The comprehensive exampledigital financial report provides a good opportunity to better understand what an infoset is and how it is useful. What I will show here is that these intermediate infosets break the XBRL problem into two separate and distinct problems.
Here is a summary of the infosets I generate for the comprehensive example. Provided are an HTML human readable rendering so you can see what the info set looks like, an SEC style infoset which uses the SEC logical model terminology, and a Business Reporting Logical Model (BRLM) style infoset which uses different terminology.
- Fact tables: Human readable (HTML), SEC style infoset (XML), BRLM style infoset (XML)
- Relations: Human readable (HTML), SEC style infoset (XML), BRLM style infoset (XML)
- Report elements: Human readable (HTML), SEC style infoset (XML), BRLM style infoset (not available)
- Business rules: Human readable (HTML), SEC style infoset (Coming soon), BRLM style infoset (not available)
From these infosets I created this Recap/examination utility. That recap/examination utility is nothing more than a reorganzation of the information within those infosets. Well, I guess there are a couple other things I use. I do use a valiation output report for calculations validation, business rules validation, and XBRL syntax validation. So, perhaps one might include those in the infoset.
Where do these infosets come from? They are generated by an XBRL processor. Now, these infosets are not generated directly from an XBRL processor. What I do is take the XBRL processor generated infoset which is rather technical in nature, not organized as I wish, and otherwise not what I desire; and I reorganize what the XBRL processor generates using XSLT. This is a daunting task, and you definitely need an XBRL processor to do this correctly.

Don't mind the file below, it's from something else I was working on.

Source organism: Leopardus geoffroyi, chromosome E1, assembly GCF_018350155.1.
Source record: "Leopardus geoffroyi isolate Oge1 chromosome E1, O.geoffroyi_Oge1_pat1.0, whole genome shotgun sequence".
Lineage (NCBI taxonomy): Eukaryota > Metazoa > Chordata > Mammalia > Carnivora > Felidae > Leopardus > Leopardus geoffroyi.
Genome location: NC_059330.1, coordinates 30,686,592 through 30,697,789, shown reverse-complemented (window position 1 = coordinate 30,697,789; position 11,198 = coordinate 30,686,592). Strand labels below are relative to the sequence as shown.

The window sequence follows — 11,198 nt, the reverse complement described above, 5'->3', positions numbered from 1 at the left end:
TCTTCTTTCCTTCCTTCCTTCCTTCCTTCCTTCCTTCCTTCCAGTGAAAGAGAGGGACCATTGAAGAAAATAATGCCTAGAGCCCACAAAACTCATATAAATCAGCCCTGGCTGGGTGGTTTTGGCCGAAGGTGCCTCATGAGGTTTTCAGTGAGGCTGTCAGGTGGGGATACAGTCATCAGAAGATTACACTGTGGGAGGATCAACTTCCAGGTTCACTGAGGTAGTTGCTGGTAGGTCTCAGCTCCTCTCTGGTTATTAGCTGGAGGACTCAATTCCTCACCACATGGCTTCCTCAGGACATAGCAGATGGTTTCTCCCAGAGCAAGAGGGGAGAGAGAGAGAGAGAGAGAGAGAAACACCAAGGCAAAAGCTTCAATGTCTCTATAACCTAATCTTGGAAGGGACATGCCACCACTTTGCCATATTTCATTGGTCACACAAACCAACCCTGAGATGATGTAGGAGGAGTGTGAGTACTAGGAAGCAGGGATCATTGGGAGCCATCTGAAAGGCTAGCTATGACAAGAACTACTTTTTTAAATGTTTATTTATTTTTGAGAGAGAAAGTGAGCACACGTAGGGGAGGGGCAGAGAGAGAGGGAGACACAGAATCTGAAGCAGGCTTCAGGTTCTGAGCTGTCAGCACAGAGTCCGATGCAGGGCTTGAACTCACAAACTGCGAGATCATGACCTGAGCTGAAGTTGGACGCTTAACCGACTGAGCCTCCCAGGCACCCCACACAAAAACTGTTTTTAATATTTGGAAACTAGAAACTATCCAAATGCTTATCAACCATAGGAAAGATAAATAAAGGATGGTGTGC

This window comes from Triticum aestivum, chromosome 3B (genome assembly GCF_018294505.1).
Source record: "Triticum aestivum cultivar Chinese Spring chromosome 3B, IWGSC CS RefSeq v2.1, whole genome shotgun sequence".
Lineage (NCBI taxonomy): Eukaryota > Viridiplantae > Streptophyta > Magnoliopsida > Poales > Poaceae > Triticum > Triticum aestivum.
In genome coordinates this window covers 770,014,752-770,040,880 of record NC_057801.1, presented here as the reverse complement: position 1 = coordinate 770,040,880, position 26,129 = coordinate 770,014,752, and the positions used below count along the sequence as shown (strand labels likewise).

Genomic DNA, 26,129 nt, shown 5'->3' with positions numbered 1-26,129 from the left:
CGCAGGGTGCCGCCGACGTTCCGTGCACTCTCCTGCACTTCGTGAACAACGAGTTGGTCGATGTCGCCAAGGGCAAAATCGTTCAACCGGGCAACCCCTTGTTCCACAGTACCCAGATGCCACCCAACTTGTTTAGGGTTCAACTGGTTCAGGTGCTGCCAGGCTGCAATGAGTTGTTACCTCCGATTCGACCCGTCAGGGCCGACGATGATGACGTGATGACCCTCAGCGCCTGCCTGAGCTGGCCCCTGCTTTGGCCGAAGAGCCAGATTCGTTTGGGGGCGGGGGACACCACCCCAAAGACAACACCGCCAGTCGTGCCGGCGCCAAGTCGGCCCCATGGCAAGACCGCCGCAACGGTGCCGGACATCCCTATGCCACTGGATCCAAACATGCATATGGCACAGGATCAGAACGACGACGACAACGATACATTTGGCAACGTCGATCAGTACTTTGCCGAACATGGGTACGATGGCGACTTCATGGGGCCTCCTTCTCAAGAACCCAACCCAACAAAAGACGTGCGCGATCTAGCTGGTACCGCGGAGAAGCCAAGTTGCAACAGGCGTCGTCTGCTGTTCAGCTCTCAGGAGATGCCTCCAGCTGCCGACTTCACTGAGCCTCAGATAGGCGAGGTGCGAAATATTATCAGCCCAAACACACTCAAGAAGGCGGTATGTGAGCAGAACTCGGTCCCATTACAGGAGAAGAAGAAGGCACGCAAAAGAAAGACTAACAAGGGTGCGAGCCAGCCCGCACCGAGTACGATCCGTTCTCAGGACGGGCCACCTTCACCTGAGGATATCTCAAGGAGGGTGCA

But once you have the infosets, the "problems" that you need to solve to make this information useful has nothing to do with XBRL any longer, it is a totally different problem and you don't need an XBRL processor at all.
For example, this is my rather lame attempt at rendering the information contained within the digital business report: rendering. This is what the information might look like in a printed document. That printed version is my target. Not the "bold" or different sized fonts or other helpful formatting, but rather the formatting of the meaning of the information. One needs a minimal amount of rendering to put in fact table into a usable, workable form. Doing this has nothing to to with XBRL, it is all about recognizing the infoset.
In generating that rendering, I did not use XBRL at all. Never had to touch anything related to XBRL. It is all about organizing that fact table info set using the fact table, the relations, and the report elements.
My next step with that recap/examination utility is to solve the balance of the rendering issues. There are two things I am not taking into account correctly because they are beyond my current programming skill level. The first is leveraging the information model in the generation of the rendering. You can see how the different information models should be rendered by looking at these metapatterns and business use caserenderings. I could probably figure this out, but I think I am going to seek out someone with programming skills to help me. The second thing I need to do is deal with multiple [Axis] on columns and rows correctly. If you look close at the renderings of the comprehensive example, there is only one [Axis] on each column and one on each row. This is not the case with the metapatterns and business use cases. Correcting these two issues will provide me with the renderings I am looking for.
I am not going to undertake the "interactive" piece of the rendering puzzle, making it so you can pivot the rendering like an Excel pivot table or how the Firefox add on pivots the rendering. I will leave that up to people who really know what they are doing, too hard for me to.
So there you have it, the power of infosets.